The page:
Because I was struggling to effectively spend the time I needed outside of class to make the progress I wanted, I took one more class, privately, with my tutor (often in my pajamas). This meant that I wasn’t solely responsible for making myself study. I had a tutor I didn’t want to let down to hold me to my commitment. Another benefit of having a tutor is that the level could be adjusted based on what I could do that week, and we often went over the same thing several times when my brain wasn’t functioning so well. That committed time was probably three times more effective than if I was struggling through something alone.

Keeping the language alive

As was my fear, there were days or weeks on end where I could barely do any Yiddish – which is where finding tiny ways to keep the language alive in my life became so important. The aim was always to do something in Yiddish, even if it was for 2 minutes.

I would watch Yiddish TikToks, or bop around to Tumbalalaika in bed. I learned “Somewhere Over the Rainbow” in Yiddish because it reminded me of my grandma. I would read a sentence or two of a book. I would text my friend English words in Yiddish letters. I read Yiddish books in translation. I listened to one audio from Colloquial Yiddish, or watched the same beginner series on YouTube over and over again. We have a group chat with our teacher that’s in Yiddish, and we would send voice notes, look at the videos or Yiddish memes he sent us, and talk a little bit in our broken Yiddish about our days.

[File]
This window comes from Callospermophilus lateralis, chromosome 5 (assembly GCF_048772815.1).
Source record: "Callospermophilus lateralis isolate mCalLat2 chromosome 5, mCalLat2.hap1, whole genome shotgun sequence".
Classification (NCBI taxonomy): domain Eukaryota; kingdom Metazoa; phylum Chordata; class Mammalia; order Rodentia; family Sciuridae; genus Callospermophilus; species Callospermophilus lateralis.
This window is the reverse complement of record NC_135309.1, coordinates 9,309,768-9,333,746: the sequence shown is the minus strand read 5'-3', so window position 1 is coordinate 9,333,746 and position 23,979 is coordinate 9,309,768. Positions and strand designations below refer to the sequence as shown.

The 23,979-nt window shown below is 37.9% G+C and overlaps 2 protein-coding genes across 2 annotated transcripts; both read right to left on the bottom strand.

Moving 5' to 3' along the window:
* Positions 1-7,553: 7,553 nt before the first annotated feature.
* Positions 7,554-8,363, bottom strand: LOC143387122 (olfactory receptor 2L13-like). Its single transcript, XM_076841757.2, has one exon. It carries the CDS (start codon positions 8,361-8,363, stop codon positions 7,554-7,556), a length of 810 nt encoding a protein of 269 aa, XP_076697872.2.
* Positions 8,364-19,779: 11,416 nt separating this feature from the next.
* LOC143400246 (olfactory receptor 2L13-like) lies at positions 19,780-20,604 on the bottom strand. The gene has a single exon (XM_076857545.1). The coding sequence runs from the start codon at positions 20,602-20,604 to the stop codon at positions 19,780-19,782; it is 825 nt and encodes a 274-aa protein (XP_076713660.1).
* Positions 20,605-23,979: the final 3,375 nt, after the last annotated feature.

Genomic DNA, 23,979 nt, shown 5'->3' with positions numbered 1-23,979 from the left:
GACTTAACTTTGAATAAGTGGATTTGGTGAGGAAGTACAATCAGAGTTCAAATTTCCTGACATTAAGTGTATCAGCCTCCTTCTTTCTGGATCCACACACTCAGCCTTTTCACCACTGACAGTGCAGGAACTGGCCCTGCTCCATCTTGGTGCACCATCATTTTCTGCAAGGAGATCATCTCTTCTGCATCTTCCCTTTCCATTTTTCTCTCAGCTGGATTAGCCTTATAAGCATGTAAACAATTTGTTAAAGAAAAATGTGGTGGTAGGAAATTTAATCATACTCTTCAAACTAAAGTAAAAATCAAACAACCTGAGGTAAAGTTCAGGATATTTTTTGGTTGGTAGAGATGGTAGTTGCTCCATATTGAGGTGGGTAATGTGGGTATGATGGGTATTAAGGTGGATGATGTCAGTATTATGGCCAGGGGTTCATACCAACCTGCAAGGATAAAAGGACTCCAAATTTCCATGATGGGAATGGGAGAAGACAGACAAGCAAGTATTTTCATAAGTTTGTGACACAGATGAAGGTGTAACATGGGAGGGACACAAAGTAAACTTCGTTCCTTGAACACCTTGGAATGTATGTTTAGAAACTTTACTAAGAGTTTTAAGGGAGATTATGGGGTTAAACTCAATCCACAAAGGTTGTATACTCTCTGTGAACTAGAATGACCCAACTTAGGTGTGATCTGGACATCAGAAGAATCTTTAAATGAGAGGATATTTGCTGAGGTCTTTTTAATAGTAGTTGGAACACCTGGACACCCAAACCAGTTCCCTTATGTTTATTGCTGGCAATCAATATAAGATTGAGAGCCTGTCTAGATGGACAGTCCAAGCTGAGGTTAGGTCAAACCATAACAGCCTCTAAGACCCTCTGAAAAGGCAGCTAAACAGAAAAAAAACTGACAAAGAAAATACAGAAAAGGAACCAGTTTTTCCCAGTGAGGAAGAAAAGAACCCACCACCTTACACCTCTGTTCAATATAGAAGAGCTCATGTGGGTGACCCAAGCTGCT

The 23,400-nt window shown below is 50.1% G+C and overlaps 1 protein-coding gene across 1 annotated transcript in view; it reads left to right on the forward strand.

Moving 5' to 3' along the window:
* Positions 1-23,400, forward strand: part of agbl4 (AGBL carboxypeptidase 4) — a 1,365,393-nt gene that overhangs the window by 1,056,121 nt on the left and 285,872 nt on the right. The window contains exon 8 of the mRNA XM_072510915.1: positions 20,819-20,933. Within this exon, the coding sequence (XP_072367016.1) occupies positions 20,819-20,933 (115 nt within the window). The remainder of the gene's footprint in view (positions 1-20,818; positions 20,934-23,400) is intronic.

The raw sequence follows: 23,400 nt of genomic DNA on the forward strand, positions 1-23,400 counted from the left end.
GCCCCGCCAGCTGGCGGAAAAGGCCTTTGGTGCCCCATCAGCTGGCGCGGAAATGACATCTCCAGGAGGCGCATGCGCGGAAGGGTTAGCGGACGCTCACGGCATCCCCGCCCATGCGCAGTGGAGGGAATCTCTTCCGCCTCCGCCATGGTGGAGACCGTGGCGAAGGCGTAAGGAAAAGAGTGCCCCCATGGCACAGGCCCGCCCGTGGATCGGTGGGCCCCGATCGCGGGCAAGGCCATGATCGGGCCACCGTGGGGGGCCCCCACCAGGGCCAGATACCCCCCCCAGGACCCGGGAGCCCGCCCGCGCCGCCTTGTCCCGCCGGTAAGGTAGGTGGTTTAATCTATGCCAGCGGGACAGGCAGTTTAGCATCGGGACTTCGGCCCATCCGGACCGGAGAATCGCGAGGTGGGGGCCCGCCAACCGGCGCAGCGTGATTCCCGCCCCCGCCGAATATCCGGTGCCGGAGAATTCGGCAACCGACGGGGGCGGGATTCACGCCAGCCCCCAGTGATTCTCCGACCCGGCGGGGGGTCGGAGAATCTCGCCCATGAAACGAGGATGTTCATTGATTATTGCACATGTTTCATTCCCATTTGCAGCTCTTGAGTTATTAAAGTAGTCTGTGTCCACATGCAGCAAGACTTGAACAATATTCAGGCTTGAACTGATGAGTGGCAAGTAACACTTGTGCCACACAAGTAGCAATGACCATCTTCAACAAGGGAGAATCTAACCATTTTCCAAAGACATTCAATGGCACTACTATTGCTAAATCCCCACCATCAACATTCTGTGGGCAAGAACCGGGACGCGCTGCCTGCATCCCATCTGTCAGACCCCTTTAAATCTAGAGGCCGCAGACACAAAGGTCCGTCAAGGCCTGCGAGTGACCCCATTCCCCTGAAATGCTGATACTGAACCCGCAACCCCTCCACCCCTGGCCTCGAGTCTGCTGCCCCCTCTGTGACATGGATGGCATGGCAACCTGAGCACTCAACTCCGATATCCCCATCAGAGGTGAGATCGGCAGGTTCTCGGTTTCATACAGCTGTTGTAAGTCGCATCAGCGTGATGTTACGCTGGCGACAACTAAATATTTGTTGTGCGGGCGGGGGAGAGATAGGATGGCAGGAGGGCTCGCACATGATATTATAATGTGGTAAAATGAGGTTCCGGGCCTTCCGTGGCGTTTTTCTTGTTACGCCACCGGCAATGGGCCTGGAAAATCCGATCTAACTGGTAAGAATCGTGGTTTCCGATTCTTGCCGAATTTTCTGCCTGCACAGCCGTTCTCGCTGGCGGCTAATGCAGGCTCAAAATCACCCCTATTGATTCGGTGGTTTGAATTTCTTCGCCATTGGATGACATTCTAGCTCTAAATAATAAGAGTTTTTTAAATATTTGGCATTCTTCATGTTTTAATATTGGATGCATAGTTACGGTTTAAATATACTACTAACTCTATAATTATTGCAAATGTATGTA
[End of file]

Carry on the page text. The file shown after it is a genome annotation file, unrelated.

When I went on sick leave from work, my whole weekly schedule was built around Yiddish. Even if all I did in a day was one of the things I mentioned above, I was making a small dedication to myself that Yiddish was important to me. I kept it alive in my mind, and that it was there for me when I had more energy to come back to it.

Now that my Yiddish level is past the beginner stage, this process of incorporating the language into my life is easier. I can talk with Sebastian and Colin in Yiddish as part of our everyday conversations, I can choose to read some articles (slowly and with a dictionary) but generally understand what’s going on. I can start to engage with content that feels more personally interesting and engaging (I recently discovered the videos on Fishl’s Yiddish Group, which I love to watch in bursts throughout the week), and that in and of itself can be extremely motivating.

Getting over myself

As someone with somewhat (read: very) perfectionistic tendencies, I find it very hard to do things I’m not already “good” at. This meant that when it comes to a language where I was a total beginner (and learning with two people who spoke German and much more experience with language learning than I did), I found it very easy to beat myself up.

I think some of this also comes down to an expectation of what “progress” looks like. Early on when I started learning Yiddish, I spent a lot of time watching polyglot YouTube, and there were so many videos of people talking about how quickly they were learning a language and how much time they were spending on language learning, that I think in a way it encouraged my unrealistic expectations of progress.